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NASCAR Truck Martinsville

Truck teams wished NASCAR was "more aggressive" with rain tires

NASCAR was pleased with the debut of its wet weather tires on an oval track but admitted teams thought it could have utilized them more than it did.

Goodyear rain tires

Following a lengthy delay, first by lightning and then from heavy rain, NASCAR began Friday night’s Truck race at Martinsville (Va.) Speedway with a damp track and teams utilizing wet weather tires for the first time on an oval track.

The debut lasted 27 laps until the track had tried enough that NASCAR threw a caution and had teams switch over to normal tires.

Despite repeated delays the remainder of what turned out to be a race shortened from 200 to 124 laps, NASCAR never had teams put the wet weather tires back on.

“I thought Goodyear did a phenomenal job, to be honest,” said Elton Sawyer, NASCAR’s senior vice president of competition. “They came here and tested. We had some Cup cars and a couple Xfinity cars and thought the tires held up well.

“We threw the caution on Lap 25 just to kind of be safe, but they could have went the first stage (50 laps) easy.”

Sawyer admitted the biggest feedback it received from teams was their desire to have utilized the tires more than they did.

“That we could have been a little more aggressive – teams thought we could have raced (more) even at 11:30 p.m. ET last night,” Sawyer said. “Once you get that late in the day and we looked at the weather forecast and we were 45 minutes of pretty good rain, and then another 15 to 20 minutes to get the track to a place where we could actually go green.”

At that point, with the race well past the halfway point, NASCAR decided to call the race which left Corey Heim the winner of his first race this season.

Avoiding rain whenever possible

Sawyer said NASCAR will continue to avoid situations of racing in the rain – at least for now.

“You look at the spray (from the tires). We’ve learned so much at Circuit of the Americas a couple years about racing in a monsoon. We won’t do that,” he said. “It’s never been the goal of the short oval wet weather package. And we didn’t last night, we didn’t race in the rain.

“Now, that’s not to say down the road that we couldn’t, but that was never the goal. It was to get us going quicker or to be able to get back to racing faster.”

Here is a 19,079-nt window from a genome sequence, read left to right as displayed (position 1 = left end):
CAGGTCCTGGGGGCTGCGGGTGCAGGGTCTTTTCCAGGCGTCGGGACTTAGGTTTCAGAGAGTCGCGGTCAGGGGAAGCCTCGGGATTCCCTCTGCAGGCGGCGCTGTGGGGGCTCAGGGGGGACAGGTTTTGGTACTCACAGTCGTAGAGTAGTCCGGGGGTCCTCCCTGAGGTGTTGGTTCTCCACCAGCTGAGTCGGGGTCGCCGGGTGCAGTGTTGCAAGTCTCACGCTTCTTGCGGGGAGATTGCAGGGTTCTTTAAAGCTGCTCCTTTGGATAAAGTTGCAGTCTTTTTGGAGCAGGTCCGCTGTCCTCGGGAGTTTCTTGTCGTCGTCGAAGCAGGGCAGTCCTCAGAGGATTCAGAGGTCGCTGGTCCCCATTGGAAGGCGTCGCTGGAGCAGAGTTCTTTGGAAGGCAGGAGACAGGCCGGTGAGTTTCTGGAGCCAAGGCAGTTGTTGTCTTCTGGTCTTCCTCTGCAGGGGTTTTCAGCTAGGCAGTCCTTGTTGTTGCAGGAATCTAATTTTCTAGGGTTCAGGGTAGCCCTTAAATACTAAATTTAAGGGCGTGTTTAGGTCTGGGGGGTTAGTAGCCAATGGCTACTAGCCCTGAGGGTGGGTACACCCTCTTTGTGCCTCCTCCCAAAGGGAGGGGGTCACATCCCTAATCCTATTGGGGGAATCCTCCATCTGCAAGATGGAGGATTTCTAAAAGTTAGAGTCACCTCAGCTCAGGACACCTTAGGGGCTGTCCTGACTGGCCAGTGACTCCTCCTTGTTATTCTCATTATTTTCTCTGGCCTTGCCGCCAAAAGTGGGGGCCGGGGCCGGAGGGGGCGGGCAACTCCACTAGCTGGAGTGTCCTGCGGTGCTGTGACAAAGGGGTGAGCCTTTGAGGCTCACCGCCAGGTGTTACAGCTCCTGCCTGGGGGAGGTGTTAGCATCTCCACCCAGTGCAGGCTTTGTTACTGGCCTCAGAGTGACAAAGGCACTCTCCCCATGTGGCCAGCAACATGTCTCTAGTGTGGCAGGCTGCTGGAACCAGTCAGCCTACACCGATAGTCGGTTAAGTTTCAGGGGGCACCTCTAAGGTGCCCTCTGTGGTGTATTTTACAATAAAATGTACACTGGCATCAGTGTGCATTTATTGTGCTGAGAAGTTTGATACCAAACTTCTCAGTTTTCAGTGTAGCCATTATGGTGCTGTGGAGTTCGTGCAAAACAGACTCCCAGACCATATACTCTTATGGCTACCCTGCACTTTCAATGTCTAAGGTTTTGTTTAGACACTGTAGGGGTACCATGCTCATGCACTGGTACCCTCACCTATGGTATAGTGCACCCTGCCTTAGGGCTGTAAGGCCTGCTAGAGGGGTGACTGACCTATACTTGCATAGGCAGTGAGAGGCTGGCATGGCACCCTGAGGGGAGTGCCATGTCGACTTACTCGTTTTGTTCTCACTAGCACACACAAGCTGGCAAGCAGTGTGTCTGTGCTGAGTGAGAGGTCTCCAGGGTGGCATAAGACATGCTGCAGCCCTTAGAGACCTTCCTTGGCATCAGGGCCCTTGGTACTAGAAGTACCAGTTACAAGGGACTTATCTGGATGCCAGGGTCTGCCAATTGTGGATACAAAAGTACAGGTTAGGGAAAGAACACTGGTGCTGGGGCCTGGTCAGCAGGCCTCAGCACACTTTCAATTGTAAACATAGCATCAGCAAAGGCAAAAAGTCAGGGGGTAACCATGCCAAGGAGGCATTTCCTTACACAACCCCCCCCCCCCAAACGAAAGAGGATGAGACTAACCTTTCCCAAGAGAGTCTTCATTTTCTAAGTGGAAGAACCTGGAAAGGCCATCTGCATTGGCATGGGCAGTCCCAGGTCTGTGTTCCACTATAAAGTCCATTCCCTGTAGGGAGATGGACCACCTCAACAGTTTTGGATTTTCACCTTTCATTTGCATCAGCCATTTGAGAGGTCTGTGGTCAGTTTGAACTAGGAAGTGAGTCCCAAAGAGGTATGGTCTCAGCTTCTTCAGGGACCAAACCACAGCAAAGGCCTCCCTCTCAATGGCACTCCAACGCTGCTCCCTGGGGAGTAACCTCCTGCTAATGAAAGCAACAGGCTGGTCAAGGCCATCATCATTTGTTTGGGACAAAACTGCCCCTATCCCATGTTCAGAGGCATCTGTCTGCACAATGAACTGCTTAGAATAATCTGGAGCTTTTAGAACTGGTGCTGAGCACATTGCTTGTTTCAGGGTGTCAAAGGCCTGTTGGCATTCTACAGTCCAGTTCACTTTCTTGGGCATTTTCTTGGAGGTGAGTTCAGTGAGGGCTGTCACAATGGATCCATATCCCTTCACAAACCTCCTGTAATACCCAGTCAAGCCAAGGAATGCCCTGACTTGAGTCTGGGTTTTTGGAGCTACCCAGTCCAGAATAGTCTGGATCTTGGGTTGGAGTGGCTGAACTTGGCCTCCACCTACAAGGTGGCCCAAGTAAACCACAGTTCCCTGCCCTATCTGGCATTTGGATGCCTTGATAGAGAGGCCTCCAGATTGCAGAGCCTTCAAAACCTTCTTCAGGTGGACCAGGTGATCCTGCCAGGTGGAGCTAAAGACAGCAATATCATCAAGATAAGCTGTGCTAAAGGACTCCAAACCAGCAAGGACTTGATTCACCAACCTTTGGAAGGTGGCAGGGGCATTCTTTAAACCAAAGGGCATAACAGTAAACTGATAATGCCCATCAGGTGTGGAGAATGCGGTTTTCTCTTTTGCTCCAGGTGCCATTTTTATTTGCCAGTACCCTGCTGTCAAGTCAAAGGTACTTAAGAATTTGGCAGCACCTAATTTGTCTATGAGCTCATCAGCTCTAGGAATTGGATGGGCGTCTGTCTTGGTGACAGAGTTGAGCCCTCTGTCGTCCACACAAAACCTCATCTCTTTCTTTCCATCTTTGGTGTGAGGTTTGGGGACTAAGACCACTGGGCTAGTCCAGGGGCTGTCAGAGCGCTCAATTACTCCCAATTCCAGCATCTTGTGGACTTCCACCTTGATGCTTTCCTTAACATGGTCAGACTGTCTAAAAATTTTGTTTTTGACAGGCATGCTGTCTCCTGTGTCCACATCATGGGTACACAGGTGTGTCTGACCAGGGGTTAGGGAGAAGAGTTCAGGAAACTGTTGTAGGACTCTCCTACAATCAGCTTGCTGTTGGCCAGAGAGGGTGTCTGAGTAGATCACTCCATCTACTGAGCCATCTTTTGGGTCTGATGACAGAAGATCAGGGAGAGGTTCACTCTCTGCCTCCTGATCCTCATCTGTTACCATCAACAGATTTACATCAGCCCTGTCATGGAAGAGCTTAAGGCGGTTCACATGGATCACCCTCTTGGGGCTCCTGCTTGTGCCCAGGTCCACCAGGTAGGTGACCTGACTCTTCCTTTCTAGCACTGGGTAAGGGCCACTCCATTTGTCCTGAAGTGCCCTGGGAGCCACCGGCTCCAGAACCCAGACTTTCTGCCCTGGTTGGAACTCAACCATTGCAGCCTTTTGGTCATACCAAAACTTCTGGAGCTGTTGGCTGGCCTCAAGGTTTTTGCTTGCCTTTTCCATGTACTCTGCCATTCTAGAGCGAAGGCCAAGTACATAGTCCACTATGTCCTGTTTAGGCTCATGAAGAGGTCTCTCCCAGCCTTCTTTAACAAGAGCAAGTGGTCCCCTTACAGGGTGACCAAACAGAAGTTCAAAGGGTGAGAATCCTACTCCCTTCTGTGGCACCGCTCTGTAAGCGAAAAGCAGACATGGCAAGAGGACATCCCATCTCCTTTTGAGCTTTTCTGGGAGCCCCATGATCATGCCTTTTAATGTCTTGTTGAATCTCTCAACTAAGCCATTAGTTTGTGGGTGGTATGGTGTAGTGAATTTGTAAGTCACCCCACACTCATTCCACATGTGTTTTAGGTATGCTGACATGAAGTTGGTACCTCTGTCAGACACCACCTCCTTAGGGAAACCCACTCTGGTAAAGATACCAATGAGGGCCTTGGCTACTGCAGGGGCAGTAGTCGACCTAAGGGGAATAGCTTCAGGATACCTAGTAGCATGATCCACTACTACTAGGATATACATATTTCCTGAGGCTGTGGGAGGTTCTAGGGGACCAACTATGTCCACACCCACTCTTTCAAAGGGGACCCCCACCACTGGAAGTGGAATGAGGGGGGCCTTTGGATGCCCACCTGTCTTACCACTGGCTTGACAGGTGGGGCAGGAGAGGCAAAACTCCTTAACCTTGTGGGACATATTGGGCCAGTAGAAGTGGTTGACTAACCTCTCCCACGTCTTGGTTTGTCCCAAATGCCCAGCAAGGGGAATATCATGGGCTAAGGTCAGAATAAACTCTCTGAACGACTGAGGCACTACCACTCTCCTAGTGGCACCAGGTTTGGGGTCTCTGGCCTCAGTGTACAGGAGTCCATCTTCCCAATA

Reigning Truck champion Zane Smith, who started on the pole Friday night, wasn’t particularly impressed with the wet weather tires.

“I don’t know everyone else’s opinion, but we weren’t good,” Smith said. “We were super tight and fortunately we were able to get normal tires back on and drive back through them and come home with a top three finish.”

Heim said he would have been fine if NASCAR decided to end the race with teams putting the wet weather tires back on.

“I drove to second from fourth to begin the race with the wet (tires),” he said. “It definitely would have been different with the concrete being wet. That would have been a little different from the start when it was totally dry in the corners and wet on the straightaways.

“I was really curious to see the transition from the wet concrete to the dry asphalt but it really didn’t seem like much of an issue. I really don’t think if it was to rain and been a little bit more wet on the track it would have been an issue at all.”

Goodyear rain tires

Goodyear rain tires

Photo by: Lesley Ann Miller / Motorsport Images

Cup Series driver Kyle Busch, who finished second in Friday night’s race, said he believed NASCAR “missed opportunities” to utilize the tires.

“If the intent is to go earlier with this idea, then let’s do it. We were cleared I think 30 minutes before we ended up taking the green flag. Like we wasted 30 minutes with more track drying,” Busch said.

“I think some of that was pit road, but we could have gone sooner. And then we ran on the wets the longest run of the race in a dry condition. And then when it got raining again and the caution was out, just make the call – like alright, wet weather tires and go back on wets, and then let us run however long we run and see what happens with the track.”

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